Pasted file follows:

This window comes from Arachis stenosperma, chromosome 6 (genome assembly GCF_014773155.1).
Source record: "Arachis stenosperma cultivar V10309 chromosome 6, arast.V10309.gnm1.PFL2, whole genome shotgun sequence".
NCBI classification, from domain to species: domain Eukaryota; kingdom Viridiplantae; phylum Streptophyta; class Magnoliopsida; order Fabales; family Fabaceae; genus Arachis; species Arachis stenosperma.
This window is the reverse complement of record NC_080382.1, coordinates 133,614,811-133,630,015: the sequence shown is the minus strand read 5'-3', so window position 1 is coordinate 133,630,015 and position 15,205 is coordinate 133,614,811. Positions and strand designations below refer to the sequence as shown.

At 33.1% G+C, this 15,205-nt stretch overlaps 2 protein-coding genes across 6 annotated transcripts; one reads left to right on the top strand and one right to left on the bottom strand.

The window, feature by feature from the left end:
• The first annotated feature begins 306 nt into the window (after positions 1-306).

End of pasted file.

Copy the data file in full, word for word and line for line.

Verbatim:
This window comes from Arachis stenosperma, chromosome 6 (genome assembly GCF_014773155.1).
Source record: "Arachis stenosperma cultivar V10309 chromosome 6, arast.V10309.gnm1.PFL2, whole genome shotgun sequence".
NCBI classification, from domain to species: domain Eukaryota; kingdom Viridiplantae; phylum Streptophyta; class Magnoliopsida; order Fabales; family Fabaceae; genus Arachis; species Arachis stenosperma.
This window is the reverse complement of record NC_080382.1, coordinates 133,614,811-133,630,015: the sequence shown is the minus strand read 5'-3', so window position 1 is coordinate 133,630,015 and position 15,205 is coordinate 133,614,811. Positions and strand designations below refer to the sequence as shown.

At 33.1% G+C, this 15,205-nt stretch overlaps 2 protein-coding genes across 6 annotated transcripts; one reads left to right on the top strand and one right to left on the bottom strand.

The window, feature by feature from the left end:
• The first annotated feature begins 306 nt into the window (after positions 1-306).